Penny Hardaway

Born: July 18, 1971
Position: Point/Shooting Guard and Small Forward
Professional Career:
Orlando Magic (NBA): 1993-’99
Phoenix Suns (NBA): 1999-2004
New York Knicks (NBA): 2004-’05
Miami Heat (NBA): 2007

During the last half of the 1990s, Anfernee “Penny” Hardaway was on top of the basketball world.  Playing on a fresh new franchise and arriving just after the retirements of Larry Bird, Magic Johnson, and Michael Jordan, Hardaway promised to escalate the NBA’s popularity with a style that melded many of the talents of the aforementioned legends. His raw athleticism trumped Bird’s, his scoring outbursts surpassed those of Magic, and his passing was more deceptive than MJ could ever consistently hope for.

The aesthetic beauty of Penny Hardaway’s basketball game is still hard to imagine decades later. A long, lanky and tall point guard gliding up and down the court. Probing defenses for thunderous dunks or slick dimes. Anfernee’s distinctive nickname, “Penny”, gave a much-deserved trademark to the on-court festivities.

Playing alongside Shaquille O’Neal, Hardaway’s Magic quickly ascended the NBA ladder and made the Finals in 1995, just his second season. In 1996, the Magic were defeated in the Eastern Conference Finals by Jordan’s 72-win Chicago Bulls.

Hardaway, by the way, finished 3rd in MVP voting that 1996 season. Even though Shaq played in just 54 games and Horace Grant in 63 games, Hardaway’s greatness (22 PPG, 7 APG, 2 SPG, 51% shooting and a 24.6 PER) pushed Orlando to a 60-win season.

Despite the disheartening defeats, the future looked bright. Instead of perennial contender, though, the Magic ultimately floundered because Shaq left for the Los Angeles Lakers and Hardaway experienced his first of many knee injuries.

However, it would be remiss to say that Penny Hardaway’s career ended when Shaq left Orlando, or even when his knee first betrayed him. In the 1996-97 season without O’Neal, Penny guided the Magic to a 45-win season. He shifted from over-sized point guard to scoring machine who had the threat of passing to keep defenders totally off-balance. The apogee of this version of Penny was Games 3 and 4 of the Eastern Conference’s opening playoff round that year. He played every minute of both games and delivered back-to-back 40-point explosions while shooting well over 50%. It was a blistering performance that the opposing Miami Heat – thanks to Orlando’s thin roster – barely survived winning the series 3-games-to-2.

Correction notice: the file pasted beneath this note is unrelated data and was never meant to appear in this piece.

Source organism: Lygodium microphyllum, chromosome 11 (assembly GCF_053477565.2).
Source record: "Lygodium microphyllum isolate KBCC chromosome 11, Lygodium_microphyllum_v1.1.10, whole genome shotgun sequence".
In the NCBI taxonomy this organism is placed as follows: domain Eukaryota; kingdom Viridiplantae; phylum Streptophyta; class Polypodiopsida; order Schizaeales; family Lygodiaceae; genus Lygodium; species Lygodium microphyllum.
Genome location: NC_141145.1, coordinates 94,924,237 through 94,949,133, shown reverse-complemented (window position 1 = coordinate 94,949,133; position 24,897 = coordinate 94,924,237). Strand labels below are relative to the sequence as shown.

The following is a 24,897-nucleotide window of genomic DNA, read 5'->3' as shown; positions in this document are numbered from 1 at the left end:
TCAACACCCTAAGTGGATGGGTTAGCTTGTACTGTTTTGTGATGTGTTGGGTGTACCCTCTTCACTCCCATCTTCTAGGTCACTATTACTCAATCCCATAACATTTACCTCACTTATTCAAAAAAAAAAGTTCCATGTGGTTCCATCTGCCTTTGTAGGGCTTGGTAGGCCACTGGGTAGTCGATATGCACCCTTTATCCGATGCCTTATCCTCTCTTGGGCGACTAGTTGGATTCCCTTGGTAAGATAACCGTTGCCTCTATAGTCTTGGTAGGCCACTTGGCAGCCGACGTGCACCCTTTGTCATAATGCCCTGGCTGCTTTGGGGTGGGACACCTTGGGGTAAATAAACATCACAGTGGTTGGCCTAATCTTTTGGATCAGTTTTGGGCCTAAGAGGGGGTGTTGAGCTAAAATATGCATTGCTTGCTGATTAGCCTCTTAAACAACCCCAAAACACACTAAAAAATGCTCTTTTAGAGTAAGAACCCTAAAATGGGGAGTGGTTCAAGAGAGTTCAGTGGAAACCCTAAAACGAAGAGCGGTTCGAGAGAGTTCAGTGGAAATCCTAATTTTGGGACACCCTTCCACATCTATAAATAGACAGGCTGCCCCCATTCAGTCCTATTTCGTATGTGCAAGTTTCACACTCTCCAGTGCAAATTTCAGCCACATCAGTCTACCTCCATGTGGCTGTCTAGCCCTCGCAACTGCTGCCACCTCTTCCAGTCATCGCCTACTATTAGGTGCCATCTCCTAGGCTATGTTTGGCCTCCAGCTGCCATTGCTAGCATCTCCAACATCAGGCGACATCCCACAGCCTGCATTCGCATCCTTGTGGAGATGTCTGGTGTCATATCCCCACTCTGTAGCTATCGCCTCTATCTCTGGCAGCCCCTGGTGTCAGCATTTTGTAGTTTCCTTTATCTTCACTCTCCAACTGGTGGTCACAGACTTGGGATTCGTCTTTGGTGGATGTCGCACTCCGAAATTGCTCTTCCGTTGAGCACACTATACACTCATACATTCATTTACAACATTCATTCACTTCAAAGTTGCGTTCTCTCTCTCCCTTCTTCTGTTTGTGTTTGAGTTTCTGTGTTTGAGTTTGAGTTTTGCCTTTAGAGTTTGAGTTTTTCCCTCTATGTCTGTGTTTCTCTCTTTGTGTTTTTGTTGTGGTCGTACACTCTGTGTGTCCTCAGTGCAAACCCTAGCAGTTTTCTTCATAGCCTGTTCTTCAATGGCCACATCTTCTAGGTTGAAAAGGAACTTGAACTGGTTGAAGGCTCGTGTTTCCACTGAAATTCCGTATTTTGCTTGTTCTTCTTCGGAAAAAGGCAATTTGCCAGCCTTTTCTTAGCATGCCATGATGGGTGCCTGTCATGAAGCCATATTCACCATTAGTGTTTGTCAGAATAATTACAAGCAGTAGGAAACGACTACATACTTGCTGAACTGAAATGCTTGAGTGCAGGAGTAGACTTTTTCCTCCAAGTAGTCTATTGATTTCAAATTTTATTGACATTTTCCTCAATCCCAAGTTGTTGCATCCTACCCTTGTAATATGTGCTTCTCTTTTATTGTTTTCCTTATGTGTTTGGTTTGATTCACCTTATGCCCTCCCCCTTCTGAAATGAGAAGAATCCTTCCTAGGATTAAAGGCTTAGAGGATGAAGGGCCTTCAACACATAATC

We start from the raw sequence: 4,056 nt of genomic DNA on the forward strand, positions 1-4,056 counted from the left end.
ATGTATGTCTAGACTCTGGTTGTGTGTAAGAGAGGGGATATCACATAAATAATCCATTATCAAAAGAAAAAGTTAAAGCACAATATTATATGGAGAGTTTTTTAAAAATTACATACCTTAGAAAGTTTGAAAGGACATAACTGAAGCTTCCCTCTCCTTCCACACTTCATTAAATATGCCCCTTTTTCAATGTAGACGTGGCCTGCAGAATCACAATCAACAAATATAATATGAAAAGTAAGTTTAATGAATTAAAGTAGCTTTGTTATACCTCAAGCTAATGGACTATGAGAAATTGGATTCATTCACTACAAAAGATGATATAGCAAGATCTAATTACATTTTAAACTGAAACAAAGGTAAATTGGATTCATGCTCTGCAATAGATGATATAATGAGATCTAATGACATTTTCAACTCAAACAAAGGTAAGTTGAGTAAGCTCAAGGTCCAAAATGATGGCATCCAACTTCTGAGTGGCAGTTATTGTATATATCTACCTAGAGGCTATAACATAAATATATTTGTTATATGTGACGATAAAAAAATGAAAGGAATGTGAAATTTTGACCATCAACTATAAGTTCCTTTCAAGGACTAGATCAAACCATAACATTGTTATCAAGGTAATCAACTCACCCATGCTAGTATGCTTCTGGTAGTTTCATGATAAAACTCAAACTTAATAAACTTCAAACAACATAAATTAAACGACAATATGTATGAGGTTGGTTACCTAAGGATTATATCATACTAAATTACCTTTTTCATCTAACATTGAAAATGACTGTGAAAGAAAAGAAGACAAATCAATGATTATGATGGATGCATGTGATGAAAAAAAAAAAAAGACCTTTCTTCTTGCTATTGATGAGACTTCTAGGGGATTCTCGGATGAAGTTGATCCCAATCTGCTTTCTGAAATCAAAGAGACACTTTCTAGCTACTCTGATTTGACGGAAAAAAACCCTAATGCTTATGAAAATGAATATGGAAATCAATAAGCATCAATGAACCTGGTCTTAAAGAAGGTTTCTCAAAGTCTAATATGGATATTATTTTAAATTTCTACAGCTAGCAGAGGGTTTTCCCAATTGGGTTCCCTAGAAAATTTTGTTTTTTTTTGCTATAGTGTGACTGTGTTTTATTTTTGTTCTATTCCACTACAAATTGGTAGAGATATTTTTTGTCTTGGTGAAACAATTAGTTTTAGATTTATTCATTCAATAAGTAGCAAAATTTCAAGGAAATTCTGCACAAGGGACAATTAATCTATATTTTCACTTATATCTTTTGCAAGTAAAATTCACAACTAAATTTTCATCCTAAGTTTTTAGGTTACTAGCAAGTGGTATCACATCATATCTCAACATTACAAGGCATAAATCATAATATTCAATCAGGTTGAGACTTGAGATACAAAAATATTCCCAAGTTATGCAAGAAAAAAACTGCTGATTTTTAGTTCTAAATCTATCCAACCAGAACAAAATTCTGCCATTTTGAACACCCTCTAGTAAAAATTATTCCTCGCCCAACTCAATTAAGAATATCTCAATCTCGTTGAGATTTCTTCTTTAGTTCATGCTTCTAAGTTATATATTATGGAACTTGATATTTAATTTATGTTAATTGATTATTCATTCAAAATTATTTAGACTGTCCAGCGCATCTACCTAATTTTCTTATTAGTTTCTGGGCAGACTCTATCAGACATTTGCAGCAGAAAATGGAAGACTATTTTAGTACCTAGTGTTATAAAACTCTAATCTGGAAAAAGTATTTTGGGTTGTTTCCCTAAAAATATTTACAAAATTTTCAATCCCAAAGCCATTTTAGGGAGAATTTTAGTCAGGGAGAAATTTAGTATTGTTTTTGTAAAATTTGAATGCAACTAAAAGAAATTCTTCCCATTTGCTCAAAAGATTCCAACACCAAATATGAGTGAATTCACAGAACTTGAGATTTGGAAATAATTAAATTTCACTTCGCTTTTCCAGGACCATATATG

In 1999, Penny returned from his first serious knee injury and led Orlando to the best record in the Eastern Conference in the lockout-shortened season. The next year he was traded to the Phoenix Suns where he again spearheaded a regular season success. Teaming with Jason Kidd, Penny and the Suns won 53 games in the 2000 regular season. However, Penny was by himself when it came to upsetting the defending champion Spurs in the first round as Kidd missed three of the four games. Hardaway’s triple-double (17 points, 13 assists, 12 rebounds and 4 steals) in Game 3 proved the turning point to clinching the series.

In the next round Penny faced off against the Lakers and his erstwhile ally, Shaquille O’Neal. Over the first four games of the series, Hardaway worked over the Lakers with 25 points, 6.5 assists, 4 rebounds and 2 steals a game while shooting 54% from the field. These heroics couldn’t stop the better team from winning this time as the Lakers dispatched the Suns 4-games-to-1 and went to win the NBA title.

Dreaded microfracture surgery cost him all but four games the very next season (2000-01). Thereafter, Hardaway’s career finally succumbed to nagging knee injuries. The career splits are unmistakable and this is the moment he became the shell of himself:

1994 – 2000: 18.7 PPG, 6.2 APG, 4.9 RPG, 1.9 SPG, 47.3% FG, 76.9% FT
2001 – 2007: 9.6 PPG, 3.2 APG, 3.8 RPG, 1.1 SPG, 42.1% FG, 79.7% FT

But Penny at his finest was one of the greatest players to ever set foot in the NBA. Trying to write the story of the NBA from 1993 through 2000 without him is impossible. Even when he’s simply used as a “cautionary tale”, that’s still a hint to the greatness. After all, no one really makes cautionary tales out of guys with no success or no talent. It was indeed the talent lost that alerts us to his tale.

And watching the tape, it was indeed one hell of a tale.


2x All-NBA 1st Team (1995-’96)
All-NBA 3rd Team (1997)
4x All-Star (1995-’98)
All-Rookie 1st Team (1994)


Regular Season Averages (704 games):

Career Average 15.2 4.5 5.0 1.60 0.44 0.458 0.316 0.774 17.4 0.125
Career High 21.7 5.8 7.2 2.32 0.63 0.513 0.380 0.820 24.6 0.229

Playoff Career Averages (64 games):

Career Average 20.4 4.7 6.2 1.86 0.75 0.448 0.380 0.746 19.8 0.140
Career High 31.0 6.7 7.7 2.40 2.00 0.472 0.455 0.833 29.9 0.240


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